We on staff will be hiding posts that don't add to the topic. 

Thanks,

Management

  • Like 15
  • Thanks 8
Link to comment
Share on other sites

So forecasting every hurricane is unique, but it's hard to remember one with this many complicating factors and this much uncertainty.

Part of it is a combination of angle of approach and the possibility of  stall.

But there is also this unusual dry air/weakening depiction, PRECEDED by the expected RI of the storm.

Even an old codger like me has trouble remember one that's this difficult to forecast.

We've certainly seen worse storms in the past few years, but not ones this ornery, imo. 

  • Like 2
Link to comment
Share on other sites

1 minute ago, Hoosier said:

I'm not sure anybody in this thread cares much about what the remnants will do in the northeast.  The storm will be a shell well before then.

Maybe not New York but if this storm stalls in the southern Appalachians, it could mean serious flooding, mudslides, etc. Pretty much all of the models have over 4 inches of rain up to 8 inches of rain for the eastern escarpment of the Blue Ridge in Western NC/SC into NE GA.  Luckily it has been dry lately but with the SE flow leading to orographical uplift, it could get ugly fast, 

Link to comment
Share on other sites

Right now we have more or less two camps, more of less due north in the panhandle with a likely rapidly weakening storm, or the harder right turn into the Florida west coast. Will see if 12Z euro caves more one way or the other. 6z tried to start going NE then stopped soon and went north.

Link to comment
Share on other sites

19 minutes ago, Tatamy said:

Andrew hit south Florida in August 1992.  I took a vacation down there in April 1993.  I drove around the Homestead area and the area where the Turkey Pt. Nuclear plant is situated.  Every tree along SW 344th street was ripped out of the ground and pointed east.  Every home in the area was either leveled or badly damaged.  The east coast of Florida dodged a serious bullet when that well timed trough approached and steered Dorian to the north.  I would not wish a Cat 5 landfall on anyone.  

So agreed.  That is about as close as you could have come to a disaster and have avoided it.  Someday it will happen but was not to be with Dorian.  As storm like Dorian moving east to west toward a south Florida major metro would be epic disaster.

Link to comment
Share on other sites

2 minutes ago, GaWx said:

12Z UKMET has a later landfall near Charleston, SC as per the dark blue line in this:

3F5C03B8-89DA-4CC1-BFA7-2F364119B782.gif.6704d246d02d5354f81e9146eb187420.gif

Anything left of Ian that transverses FL will get obliterated in the Atlantic with all this dry/cool air continuing to push thru the southeast.  Not much worry about a second landfall IMO.

Note, please find a blue shed near TPA on google maps.  That is our LF.  We all need another legacy moment with JP's narraration.  :lol:

Link to comment
Share on other sites

7 minutes ago, wncsnow said:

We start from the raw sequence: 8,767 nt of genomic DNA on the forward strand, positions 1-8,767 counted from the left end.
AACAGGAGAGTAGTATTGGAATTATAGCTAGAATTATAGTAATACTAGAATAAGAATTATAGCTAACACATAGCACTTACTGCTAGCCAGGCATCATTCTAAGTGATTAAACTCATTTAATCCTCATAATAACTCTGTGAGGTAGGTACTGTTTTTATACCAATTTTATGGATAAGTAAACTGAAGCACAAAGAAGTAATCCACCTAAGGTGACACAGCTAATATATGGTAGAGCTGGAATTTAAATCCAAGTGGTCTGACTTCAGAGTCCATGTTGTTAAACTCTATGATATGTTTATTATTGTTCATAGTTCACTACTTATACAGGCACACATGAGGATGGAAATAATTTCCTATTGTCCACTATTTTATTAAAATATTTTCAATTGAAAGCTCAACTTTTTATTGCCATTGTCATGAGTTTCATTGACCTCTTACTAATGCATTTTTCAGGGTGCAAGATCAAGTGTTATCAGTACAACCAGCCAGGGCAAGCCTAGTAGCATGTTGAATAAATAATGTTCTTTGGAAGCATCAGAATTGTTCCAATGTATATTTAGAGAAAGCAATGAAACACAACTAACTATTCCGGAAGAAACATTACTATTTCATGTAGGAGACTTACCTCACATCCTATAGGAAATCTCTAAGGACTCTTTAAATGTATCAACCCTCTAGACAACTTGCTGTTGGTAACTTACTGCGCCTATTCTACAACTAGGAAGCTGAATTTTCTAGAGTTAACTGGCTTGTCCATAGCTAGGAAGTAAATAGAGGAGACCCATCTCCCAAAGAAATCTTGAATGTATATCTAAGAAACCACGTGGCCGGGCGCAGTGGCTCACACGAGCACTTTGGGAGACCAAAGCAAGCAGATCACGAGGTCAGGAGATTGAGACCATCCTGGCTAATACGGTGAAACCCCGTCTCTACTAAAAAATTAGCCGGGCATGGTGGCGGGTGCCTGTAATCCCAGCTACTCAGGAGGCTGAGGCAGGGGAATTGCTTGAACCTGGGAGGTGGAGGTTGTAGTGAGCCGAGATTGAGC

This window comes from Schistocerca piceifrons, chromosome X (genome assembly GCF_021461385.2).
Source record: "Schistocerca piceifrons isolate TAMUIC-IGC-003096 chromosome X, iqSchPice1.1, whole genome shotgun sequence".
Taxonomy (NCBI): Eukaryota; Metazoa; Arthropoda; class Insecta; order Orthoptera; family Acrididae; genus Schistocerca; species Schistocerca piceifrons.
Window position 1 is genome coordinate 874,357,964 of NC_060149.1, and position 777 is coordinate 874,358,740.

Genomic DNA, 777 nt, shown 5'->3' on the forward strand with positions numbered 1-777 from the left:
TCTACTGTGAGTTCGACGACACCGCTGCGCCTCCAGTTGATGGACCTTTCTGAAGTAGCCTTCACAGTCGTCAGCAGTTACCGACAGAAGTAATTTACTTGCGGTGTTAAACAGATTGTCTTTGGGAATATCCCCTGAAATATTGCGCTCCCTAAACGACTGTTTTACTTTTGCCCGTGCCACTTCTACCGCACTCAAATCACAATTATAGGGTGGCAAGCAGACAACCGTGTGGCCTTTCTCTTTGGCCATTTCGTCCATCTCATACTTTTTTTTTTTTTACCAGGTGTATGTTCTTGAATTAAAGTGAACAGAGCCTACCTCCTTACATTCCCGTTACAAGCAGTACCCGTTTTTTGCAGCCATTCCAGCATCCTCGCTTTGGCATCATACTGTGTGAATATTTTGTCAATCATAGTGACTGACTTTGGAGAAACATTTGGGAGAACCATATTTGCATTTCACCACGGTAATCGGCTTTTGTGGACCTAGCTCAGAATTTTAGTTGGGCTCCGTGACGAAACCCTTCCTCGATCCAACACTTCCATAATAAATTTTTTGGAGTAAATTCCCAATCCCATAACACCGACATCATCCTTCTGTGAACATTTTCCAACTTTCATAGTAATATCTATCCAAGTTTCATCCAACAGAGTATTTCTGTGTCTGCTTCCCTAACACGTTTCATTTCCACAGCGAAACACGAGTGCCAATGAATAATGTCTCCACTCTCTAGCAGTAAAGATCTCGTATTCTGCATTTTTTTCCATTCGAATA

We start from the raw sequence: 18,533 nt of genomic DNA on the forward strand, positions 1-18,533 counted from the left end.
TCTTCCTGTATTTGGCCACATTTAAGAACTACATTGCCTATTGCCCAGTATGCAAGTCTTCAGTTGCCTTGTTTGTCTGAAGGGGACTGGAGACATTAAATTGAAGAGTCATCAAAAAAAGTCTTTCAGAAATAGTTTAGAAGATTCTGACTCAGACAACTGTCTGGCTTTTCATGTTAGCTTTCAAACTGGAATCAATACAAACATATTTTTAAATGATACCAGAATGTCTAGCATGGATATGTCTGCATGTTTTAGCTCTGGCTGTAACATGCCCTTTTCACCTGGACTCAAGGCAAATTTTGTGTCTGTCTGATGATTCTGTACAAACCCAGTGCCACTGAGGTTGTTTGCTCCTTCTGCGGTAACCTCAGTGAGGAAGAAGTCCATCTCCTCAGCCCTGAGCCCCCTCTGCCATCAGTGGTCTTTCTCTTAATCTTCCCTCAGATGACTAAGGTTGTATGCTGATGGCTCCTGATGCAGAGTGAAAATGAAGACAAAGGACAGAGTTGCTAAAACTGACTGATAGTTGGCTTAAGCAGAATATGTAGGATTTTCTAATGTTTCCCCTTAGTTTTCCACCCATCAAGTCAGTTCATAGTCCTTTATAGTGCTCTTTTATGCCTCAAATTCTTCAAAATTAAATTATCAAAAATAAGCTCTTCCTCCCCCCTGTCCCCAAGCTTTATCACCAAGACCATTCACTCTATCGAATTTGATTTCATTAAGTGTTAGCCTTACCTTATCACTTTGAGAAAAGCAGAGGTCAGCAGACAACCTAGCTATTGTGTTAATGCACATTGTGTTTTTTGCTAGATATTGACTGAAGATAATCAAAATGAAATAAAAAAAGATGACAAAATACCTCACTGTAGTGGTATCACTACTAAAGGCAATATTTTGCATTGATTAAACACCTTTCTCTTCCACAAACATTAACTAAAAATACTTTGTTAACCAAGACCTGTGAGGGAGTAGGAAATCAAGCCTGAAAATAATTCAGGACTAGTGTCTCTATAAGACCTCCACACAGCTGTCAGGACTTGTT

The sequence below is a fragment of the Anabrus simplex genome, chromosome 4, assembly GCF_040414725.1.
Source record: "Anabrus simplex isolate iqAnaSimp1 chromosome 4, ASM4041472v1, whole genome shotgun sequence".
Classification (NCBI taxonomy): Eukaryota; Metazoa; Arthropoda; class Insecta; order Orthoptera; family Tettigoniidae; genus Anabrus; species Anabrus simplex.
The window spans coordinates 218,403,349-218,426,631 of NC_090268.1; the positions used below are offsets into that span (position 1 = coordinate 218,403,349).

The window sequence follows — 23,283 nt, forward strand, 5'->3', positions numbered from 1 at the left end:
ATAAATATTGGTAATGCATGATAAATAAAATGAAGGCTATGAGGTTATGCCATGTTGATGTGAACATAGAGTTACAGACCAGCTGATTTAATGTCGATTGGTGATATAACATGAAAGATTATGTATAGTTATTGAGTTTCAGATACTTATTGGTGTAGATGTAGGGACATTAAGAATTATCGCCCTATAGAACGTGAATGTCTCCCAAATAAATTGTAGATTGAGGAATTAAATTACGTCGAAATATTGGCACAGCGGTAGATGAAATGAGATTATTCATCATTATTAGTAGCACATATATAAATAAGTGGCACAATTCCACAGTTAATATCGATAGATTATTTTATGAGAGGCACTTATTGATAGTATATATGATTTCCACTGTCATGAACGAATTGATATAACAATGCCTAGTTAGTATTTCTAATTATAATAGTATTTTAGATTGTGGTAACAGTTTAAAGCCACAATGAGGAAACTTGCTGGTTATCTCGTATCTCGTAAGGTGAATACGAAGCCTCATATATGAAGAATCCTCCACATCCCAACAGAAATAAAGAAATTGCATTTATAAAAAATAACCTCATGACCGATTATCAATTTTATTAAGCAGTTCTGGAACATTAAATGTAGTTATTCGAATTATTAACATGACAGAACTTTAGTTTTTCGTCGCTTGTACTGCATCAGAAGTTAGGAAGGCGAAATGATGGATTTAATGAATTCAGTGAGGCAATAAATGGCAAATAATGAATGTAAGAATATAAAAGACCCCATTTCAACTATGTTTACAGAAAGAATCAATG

Maybe not New York but if this storm stalls in the southern Appalachians, it could mean serious flooding, mudslides, etc. Pretty much all of the models have over 4 inches of rain up to 8 inches of rain for the eastern escarpment of the Blue Ridge in Western NC/SC into NE GA.  Luckily it has been dry lately but with the SE flow leading to orographical uplift, it could get ugly fast, 

That's why I said the northeast.  The northeast is not the southeast.  The southeast could be a different ballgame with this setup.

Link to comment
Share on other sites

3 minutes ago, kvegas-wx said:

Anything left of Ian that transverses FL will get obliterated in the Atlantic with all this dry/cool air continuing to push thru the southeast.  Not much worry about a second landfall IMO.

Note, please find a blue shed near TPA on google maps.  That is our LF.  We all need another legacy moment with JP's narraration.  :lol:

It’s also literally the only model with such an absurd track

Link to comment
Share on other sites

11 minutes ago, kvegas-wx said:

Anything left of Ian that transverses FL will get obliterated in the Atlantic with all this dry/cool air continuing to push thru the southeast.  Not much worry about a second landfall IMO.

Agreed regarding winds though the potential for heavy rainfall would be there. Also, the most significant thing about this track imho is how it has maintained its strong SE outlier position and is actually a hair SE of the 0Z into FL. It is way SE of the 6Z Euro. What's interesting is that the UKMET is often on the left side of guidance, the opposite of this. For example, it did about the best with Irma because it was to the left of most, if not all, others.

Link to comment
Share on other sites

5 minutes ago, StantonParkHoya said:

It’s also literally the only model with such an absurd track

HMON is similar. It caved today after showing panhandle hit after hit.  I'm not saying it's correct either but just because they feel the effects of the trough and touch the Atlantic don't make them absurd.

  • Thanks 1
Link to comment
Share on other sites

New recon data for Ian shows flight level winds have increased to 79kt while ex. pressure has dropped to 977.0mb which os consistent with a deepening storm.  Window for preparations in Havana and western Cuba is coming to a close soon.  
 

im in Lakeland now where I expect to ride out whatever comes. 

Link to comment
Share on other sites

12Z GFS has a lot of dry air to the East and South of the center from Wednesday afternoon on. As others have said, it looks like convection will have trouble building on the Eastern side of the storm once near Florida.

I wonder how much of the wind will actually mix down to the surface if the Eastern side is mostly void of deep convection.

gfs_midRH_09L_12.png

  • Like 1
Link to comment
Share on other sites

Create an account or sign in to comment

You need to be a member in order to leave a comment

Create an account

Sign up for a new account in our community. It's easy!

Register a new account

Sign in

Already have an account? Sign in here.

Sign In Now
 Share

  • Recently Browsing   0 members

    • No registered users viewing this page.
×
×
  • Create New...